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Shaken vs. Stirred: Martini Temperature

Why would someone care about the manner in which their martini was mixed?

Stirring is the world's favorite manner of mixing fluids, probably because it is much easier and requires less equipment than shaking. If shaking is superior, I was determined to find out why.

I needed to find a club which served drinks. Just kidding! Every club serves drinks.

I wanted to find the ideal spot for this project, a club which would let me take photos of their bartenders while being entombed in a house music. Also, I didn't want to pay a cover. After several minutes of bribing doormen and ignoring Yelp reviews, I found one. The lucky location was called "The Mix" in Sacramento. If anyplace knew how to mix, it would be this place.

I knew this experiment would require some help, so I recruited a candidate to fill the role of Bond girl: Brooke.

We ordered two vodka martinis, one shaken, one stirred. We had informed the bartender of our test. She knew the stakes and prepared the drinks simultanously to help eliminate any time-critical discrepancies.

The finished martinis looked spectacular.

Next, I pulled out my assassin's thermometer from a hidden pocket and took some readings.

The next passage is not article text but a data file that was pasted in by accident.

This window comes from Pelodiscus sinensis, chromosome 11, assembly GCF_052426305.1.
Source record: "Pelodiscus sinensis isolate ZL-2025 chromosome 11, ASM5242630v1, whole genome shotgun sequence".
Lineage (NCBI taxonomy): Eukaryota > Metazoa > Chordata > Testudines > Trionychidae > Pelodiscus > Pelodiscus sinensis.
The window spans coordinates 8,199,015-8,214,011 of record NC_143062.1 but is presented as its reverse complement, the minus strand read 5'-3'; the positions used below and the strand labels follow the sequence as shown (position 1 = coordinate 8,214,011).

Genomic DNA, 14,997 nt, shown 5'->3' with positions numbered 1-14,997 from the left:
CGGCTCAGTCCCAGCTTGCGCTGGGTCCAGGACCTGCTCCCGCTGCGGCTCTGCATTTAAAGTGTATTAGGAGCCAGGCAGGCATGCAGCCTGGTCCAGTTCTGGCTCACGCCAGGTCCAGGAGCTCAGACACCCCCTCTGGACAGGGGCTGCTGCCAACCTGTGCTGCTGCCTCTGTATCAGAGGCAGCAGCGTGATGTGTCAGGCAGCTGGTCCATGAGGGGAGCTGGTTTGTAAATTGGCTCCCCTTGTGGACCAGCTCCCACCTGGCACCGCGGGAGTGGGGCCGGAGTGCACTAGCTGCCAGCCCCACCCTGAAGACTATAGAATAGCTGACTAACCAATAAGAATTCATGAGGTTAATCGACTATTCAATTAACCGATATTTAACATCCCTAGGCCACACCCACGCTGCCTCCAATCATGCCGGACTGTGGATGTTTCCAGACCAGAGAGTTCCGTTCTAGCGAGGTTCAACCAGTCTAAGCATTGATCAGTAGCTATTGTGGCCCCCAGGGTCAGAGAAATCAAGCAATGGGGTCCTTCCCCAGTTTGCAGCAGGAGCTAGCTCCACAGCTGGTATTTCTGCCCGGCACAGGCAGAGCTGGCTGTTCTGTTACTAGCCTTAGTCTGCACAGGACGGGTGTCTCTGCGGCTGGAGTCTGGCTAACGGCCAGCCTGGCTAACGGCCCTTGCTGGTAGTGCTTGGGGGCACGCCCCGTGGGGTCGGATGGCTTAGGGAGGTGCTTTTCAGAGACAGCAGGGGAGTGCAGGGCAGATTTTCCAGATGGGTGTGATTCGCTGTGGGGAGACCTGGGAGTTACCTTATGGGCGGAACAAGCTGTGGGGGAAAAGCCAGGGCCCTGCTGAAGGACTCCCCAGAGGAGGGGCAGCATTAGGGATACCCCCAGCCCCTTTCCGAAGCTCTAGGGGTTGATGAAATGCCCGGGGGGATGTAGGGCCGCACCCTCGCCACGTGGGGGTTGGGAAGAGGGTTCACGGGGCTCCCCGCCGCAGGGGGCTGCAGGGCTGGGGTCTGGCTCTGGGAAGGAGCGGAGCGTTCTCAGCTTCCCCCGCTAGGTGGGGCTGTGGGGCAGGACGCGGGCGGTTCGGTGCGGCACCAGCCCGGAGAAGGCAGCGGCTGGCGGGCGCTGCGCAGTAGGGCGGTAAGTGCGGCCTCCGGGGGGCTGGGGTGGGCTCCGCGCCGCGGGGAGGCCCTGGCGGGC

The shaken martini was incredibly cold. 32.9°F. Just a hair above the freezing point of water.
Brooke and I puzzled for a moment, forgetting if the temperature of a water-based drink could dip below freezing.

Yes. It can. Ice in the solution can be frozen to temperatures far below zero, and the alcohol in the vodka would move the freezing point of the martini down to many degrees below zero Celcius.

Next we measured the temperature of the stirred martini.

It was slightly warmer! 33.6°F.

At the time, I thought that wasn't a a very large temperature difference. Less than one single degree Fahrenheit.

Later research filled in the gap. Here's what I learned: Vodka martinis are vile drinks. At room temperature they are described as "having a taste like lighter fluid ". Very cold temperatures are one of the only ways to make the drink palatable.

So, although the temperature difference in our two drinks wasn't significant, we had evidence to support a case for shaking as the best method of mixing where high drink temperature could be a spoiling factor.

Would a secret agent find himself in such a place? Perhaps. IF refrigeration is controlled by a single multi-national company, and IF their pricing scheme is squeezing the ordinary citizens dry...

Then yes! Agents are needed! Hop in your Austin Martins Gentlemen! We are driving to mystic Siam!

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